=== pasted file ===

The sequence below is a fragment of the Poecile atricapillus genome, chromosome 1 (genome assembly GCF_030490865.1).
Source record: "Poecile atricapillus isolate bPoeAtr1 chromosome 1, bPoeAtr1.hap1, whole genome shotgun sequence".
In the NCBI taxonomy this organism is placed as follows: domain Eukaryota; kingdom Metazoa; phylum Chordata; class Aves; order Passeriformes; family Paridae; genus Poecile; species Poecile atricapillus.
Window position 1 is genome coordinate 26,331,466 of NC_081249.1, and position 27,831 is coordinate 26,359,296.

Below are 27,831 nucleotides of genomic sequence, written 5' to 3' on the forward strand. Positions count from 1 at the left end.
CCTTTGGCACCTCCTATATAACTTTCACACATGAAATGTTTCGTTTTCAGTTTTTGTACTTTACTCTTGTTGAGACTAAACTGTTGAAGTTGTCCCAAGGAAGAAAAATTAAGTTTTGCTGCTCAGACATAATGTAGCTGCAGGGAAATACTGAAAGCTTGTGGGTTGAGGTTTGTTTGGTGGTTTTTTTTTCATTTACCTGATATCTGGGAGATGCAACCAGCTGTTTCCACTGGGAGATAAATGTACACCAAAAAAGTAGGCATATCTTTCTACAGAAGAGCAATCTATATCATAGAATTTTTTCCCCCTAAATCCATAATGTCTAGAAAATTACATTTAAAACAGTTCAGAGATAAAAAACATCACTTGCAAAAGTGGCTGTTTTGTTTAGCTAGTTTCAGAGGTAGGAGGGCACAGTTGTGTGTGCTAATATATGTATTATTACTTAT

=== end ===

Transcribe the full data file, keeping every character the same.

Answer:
The sequence below is a fragment of the Poecile atricapillus genome, chromosome 1 (genome assembly GCF_030490865.1).
Source record: "Poecile atricapillus isolate bPoeAtr1 chromosome 1, bPoeAtr1.hap1, whole genome shotgun sequence".
In the NCBI taxonomy this organism is placed as follows: domain Eukaryota; kingdom Metazoa; phylum Chordata; class Aves; order Passeriformes; family Paridae; genus Poecile; species Poecile atricapillus.
Window position 1 is genome coordinate 26,331,466 of NC_081249.1, and position 27,831 is coordinate 26,359,296.

Below are 27,831 nucleotides of genomic sequence, written 5' to 3' on the forward strand. Positions count from 1 at the left end.
CCTTTGGCACCTCCTATATAACTTTCACACATGAAATGTTTCGTTTTCAGTTTTTGTACTTTACTCTTGTTGAGACTAAACTGTTGAAGTTGTCCCAAGGAAGAAAAATTAAGTTTTGCTGCTCAGACATAATGTAGCTGCAGGGAAATACTGAAAGCTTGTGGGTTGAGGTTTGTTTGGTGGTTTTTTTTTCATTTACCTGATATCTGGGAGATGCAACCAGCTGTTTCCACTGGGAGATAAATGTACACCAAAAAAGTAGGCATATCTTTCTACAGAAGAGCAATCTATATCATAGAATTTTTTCCCCCTAAATCCATAATGTCTAGAAAATTACATTTAAAACAGTTCAGAGATAAAAAACATCACTTGCAAAAGTGGCTGTTTTGTTTAGCTAGTTTCAGAGGTAGGAGGGCACAGTTGTGTGTGCTAATATATGTATTATTACTTAT